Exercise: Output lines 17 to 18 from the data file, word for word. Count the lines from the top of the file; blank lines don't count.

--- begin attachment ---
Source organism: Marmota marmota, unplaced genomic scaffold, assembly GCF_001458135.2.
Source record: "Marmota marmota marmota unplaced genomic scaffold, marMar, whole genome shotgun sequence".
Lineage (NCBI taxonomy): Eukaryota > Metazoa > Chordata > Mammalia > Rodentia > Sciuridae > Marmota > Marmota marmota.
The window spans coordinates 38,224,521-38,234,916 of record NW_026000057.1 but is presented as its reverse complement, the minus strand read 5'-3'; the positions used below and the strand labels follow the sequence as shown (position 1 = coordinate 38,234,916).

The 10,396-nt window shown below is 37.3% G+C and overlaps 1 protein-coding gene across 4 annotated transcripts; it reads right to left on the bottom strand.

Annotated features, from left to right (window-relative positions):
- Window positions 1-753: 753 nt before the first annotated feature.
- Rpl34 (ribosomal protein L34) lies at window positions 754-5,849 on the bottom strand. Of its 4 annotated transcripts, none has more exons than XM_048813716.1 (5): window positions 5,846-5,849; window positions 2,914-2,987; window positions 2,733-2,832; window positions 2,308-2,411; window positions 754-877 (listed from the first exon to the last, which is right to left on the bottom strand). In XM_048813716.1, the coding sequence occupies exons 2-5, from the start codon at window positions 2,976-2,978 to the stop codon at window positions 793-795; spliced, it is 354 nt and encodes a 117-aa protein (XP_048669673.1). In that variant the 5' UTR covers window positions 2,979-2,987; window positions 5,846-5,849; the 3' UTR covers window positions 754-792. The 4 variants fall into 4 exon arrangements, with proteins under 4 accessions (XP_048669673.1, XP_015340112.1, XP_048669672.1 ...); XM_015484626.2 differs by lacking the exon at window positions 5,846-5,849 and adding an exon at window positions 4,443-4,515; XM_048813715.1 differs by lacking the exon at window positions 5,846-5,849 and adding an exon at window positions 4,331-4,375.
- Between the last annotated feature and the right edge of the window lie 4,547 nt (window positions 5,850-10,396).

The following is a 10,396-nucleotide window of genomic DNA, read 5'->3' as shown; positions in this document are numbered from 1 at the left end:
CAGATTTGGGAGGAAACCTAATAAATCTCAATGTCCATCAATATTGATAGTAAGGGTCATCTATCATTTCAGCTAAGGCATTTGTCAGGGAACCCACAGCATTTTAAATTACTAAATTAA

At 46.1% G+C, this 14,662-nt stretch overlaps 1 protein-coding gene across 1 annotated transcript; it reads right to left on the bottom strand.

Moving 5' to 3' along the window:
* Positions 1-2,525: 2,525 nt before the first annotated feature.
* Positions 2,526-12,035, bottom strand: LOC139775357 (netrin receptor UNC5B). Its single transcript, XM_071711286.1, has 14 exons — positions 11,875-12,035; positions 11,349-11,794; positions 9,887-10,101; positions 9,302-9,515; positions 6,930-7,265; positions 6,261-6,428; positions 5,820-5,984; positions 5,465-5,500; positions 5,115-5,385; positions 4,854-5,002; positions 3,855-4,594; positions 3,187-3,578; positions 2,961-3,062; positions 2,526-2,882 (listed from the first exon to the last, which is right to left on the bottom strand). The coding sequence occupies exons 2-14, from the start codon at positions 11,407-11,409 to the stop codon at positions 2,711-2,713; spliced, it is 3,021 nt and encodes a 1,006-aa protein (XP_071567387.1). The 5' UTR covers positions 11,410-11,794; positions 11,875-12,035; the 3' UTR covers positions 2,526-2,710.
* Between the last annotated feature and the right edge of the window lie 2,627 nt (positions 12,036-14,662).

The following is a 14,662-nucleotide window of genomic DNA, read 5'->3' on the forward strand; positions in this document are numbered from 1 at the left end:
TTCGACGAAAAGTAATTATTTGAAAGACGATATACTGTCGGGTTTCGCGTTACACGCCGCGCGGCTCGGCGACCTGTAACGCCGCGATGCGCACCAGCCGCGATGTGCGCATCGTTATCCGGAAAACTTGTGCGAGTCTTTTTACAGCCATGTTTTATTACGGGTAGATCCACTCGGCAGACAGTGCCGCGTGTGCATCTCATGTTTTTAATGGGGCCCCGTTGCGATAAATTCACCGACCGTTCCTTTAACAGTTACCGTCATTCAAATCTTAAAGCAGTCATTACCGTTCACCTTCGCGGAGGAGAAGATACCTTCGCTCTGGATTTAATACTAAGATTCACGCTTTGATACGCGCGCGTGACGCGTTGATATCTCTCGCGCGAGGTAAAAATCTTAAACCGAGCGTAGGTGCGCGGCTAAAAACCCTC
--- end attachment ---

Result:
The following is a 14,662-nucleotide window of genomic DNA, read 5'->3' on the forward strand; positions in this document are numbered from 1 at the left end:
TTCGACGAAAAGTAATTATTTGAAAGACGATATACTGTCGGGTTTCGCGTTACACGCCGCGCGGCTCGGCGACCTGTAACGCCGCGATGCGCACCAGCCGCGATGTGCGCATCGTTATCCGGAAAACTTGTGCGAGTCTTTTTACAGCCATGTTTTATTACGGGTAGATCCACTCGGCAGACAGTGCCGCGTGTGCATCTCATGTTTTTAATGGGGCCCCGTTGCGATAAATTCACCGACCGTTCCTTTAACAGTTACCGTCATTCAAATCTTAAAGCAGTCATTACCGTTCACCTTCGCGGAGGAGAAGATACCTTCGCTCTGGATTTAATACTAAGATTCACGCTTTGATACGCGCGCGTGACGCGTTGATATCTCTCGCGCGAGGTAAAAATCTTAAACCGAGCGTAGGTGCGCGGCTAAAAACCCTC